Amid the utter havoc and devastation wreaked by this weekend’s massive tornados, devoted teams of volunteers have been pouring into Alabama, spending countless hours offering material relief and spiritual comfort to those in dire need. Samaritan’s Purse, an international humanitarian relief organization, is one of the groups that is on the frontline, responding to the destruction through prayer and action.
Tragically, three children have been confirmed among the 23 who lost their lives, while countless others still remain unaccounted for. Edward Graham, Billy Graham’s grandson, is working on the ground in Lee County with Samaritan’s Purse, where the grief and heartache is palpable.
“Unfortunately, for several families, they have lost loved ones,” the former U.S. Army Major and grandson of the late Rev. Billy Graham told Faithwire in a phone interview. “It was a bad storm.”
The town of Begeuard, the storm’s epicenter, was “so bad that we couldn’t even get our teams in there,” Graham explained. “Unless you had a badge or you were a first responder, you weren’t allowed in there because they were still doing search and rescue,” he said.
Graham said the storm whipped up several tornados, making it almost impossible to predict the direction of the impending vortex.
“Another tornado popped down going toward Smith Station. That’s close to the area where I’ve lived a good portion of my life,” he explained. “I was in the military at an army base just on the other side of the river.”
Graham added that there were “a lot of lower-income families” affected by the tornadoes, noting that a number of trailer parks were affected by the twisters.
“You can imagine a storm like this, the damage that it does in a trailer park — complete destruction,” he said.
Speaking from Opelika, just north of the hardest-hit areas, Graham explained that he had met with one woman, who burst into floods of tears when she realized that the team was there to help her disabled veteran neighbor, who was caught up in the tornado and his house destroyed.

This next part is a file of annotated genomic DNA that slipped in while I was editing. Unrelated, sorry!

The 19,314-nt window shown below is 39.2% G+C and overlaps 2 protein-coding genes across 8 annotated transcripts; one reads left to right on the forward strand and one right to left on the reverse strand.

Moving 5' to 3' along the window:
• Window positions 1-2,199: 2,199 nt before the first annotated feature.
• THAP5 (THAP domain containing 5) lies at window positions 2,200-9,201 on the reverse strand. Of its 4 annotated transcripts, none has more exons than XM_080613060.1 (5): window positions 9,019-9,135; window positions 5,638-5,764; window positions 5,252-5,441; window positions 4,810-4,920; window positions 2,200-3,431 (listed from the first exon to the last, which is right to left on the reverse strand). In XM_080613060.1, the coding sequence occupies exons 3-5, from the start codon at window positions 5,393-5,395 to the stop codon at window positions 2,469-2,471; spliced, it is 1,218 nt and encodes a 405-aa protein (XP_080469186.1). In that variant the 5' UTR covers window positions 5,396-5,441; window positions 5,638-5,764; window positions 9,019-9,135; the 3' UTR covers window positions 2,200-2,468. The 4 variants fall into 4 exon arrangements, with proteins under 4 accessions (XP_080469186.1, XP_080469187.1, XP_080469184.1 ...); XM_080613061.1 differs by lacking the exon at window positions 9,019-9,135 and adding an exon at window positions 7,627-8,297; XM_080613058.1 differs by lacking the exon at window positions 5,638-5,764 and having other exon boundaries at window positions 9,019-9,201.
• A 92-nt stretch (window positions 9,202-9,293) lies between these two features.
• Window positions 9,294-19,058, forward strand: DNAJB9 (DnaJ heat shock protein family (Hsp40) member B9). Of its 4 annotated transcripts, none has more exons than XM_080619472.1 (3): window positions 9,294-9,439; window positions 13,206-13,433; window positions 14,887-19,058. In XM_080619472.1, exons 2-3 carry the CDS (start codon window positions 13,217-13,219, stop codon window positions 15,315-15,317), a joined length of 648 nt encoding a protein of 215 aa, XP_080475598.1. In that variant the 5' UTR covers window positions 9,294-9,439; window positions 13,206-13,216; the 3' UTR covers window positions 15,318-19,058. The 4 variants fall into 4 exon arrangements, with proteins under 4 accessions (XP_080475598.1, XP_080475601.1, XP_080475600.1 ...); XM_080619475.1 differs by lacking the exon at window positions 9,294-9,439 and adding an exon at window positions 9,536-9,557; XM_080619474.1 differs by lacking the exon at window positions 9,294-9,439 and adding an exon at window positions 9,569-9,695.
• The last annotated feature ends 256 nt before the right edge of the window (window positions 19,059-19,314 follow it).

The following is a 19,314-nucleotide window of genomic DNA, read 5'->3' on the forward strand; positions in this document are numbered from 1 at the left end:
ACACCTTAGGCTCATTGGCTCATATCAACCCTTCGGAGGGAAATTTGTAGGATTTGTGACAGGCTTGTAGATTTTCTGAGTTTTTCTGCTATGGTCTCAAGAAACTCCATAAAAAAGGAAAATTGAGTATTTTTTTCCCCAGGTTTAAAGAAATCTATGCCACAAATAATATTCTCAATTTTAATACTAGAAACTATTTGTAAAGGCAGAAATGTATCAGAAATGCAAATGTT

“He didn’t have insurance,” Graham said, adding the woman was “more worried about her neighbor than she was her own roof.”
“She actually recognized my big nose and chin that I have, being a Graham,” Edward laughed.
“We prayed and loved on her,” he said, noting that “the first teams are going out this morning to work on both their homes.”
While there was some speculation that residents were not given ample warning of the impending weather front, Graham said that the locals are quite used to the brutal weather systems.
“Tornadoes happen a lot,” he said, noting that the real issue was that people housed in trailers had absolutely nowhere to take shelter. “There’s just nowhere to go and nowhere to hide. Unless you have a basement, which not a lot of homes here have, you have nowhere to hide.”
“I looked at some of these homes, and I don’t know how people walked out alive,” Graham added. “It is just complete destruction.”
“I’m praying for these families, and for these first responders and the work they’ve been doing. They’ve been getting after it for the last 48 hours without rest — I know they are burdened,” he said.
How can people help?
While the people of Alabama require urgent material support, we must also remember to pray for all those affected, and all those involved in the relief effort.
“I’m a firm believer in the power of prayer,” Graham said. “Pray for these families that have lost loved ones. Pray for the volunteers and pray for the first responders. Pray for the churches here, that this will be a time that they will rally, to get out in their communities and work.”
However, the biggest need Graham could identify was for additional volunteers.
“If you can make it here as a volunteer, we’d rather have that. We’d rather have your time, your resources and your body here, helping out,” he said. “God will provide the resources. We’d rather have the people down here.”
“We’ll be sending out about six teams with ten people in each team,” he added. “We are expecting to house about 100 volunteers a night here at First Baptist Church, Opileka.”